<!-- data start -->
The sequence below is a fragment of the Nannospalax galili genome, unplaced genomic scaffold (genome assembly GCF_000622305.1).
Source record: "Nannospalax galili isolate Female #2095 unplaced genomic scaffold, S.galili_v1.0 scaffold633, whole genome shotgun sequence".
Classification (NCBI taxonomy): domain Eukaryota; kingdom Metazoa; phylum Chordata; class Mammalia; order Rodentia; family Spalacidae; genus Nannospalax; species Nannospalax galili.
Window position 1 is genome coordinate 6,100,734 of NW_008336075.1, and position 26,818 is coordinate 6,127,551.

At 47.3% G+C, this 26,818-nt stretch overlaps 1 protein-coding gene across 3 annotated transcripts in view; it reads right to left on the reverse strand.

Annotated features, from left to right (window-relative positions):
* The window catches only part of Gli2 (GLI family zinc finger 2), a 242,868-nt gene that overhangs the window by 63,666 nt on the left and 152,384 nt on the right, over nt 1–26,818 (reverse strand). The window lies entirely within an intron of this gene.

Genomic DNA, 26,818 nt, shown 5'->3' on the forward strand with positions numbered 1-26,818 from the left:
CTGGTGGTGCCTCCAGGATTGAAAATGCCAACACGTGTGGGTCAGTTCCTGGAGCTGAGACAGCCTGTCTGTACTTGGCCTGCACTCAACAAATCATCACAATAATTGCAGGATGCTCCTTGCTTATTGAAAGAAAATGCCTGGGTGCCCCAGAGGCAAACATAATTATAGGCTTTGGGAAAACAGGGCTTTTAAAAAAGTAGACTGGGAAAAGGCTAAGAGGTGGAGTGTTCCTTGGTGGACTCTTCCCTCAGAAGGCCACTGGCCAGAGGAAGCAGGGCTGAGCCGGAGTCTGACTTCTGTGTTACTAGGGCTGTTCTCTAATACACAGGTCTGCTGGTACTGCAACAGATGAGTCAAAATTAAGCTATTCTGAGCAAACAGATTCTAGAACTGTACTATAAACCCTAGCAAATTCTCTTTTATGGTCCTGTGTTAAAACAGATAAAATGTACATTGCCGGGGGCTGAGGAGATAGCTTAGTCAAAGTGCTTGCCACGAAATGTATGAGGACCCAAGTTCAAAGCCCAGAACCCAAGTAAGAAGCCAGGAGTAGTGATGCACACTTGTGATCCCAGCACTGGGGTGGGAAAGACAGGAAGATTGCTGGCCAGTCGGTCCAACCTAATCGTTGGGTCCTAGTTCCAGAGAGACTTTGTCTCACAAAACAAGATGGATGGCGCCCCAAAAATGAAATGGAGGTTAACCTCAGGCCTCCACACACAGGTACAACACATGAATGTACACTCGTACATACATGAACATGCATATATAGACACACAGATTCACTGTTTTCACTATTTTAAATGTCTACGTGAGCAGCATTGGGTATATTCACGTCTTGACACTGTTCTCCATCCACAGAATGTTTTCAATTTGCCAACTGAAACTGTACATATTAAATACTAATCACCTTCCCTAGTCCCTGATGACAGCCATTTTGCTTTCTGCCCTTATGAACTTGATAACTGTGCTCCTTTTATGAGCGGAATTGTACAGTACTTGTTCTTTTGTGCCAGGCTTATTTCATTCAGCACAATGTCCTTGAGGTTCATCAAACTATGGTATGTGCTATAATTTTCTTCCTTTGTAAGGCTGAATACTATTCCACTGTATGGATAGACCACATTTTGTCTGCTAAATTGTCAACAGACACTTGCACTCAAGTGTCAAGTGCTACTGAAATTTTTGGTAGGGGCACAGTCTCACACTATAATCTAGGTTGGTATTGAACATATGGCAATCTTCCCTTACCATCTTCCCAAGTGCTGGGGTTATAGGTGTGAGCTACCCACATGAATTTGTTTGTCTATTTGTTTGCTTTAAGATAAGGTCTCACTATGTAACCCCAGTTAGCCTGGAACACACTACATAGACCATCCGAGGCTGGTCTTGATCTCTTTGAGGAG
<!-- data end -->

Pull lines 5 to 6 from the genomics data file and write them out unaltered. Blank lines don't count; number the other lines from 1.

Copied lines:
At 47.3% G+C, this 26,818-nt stretch overlaps 1 protein-coding gene across 3 annotated transcripts in view; it reads right to left on the reverse strand.

Annotated features, from left to right (window-relative positions):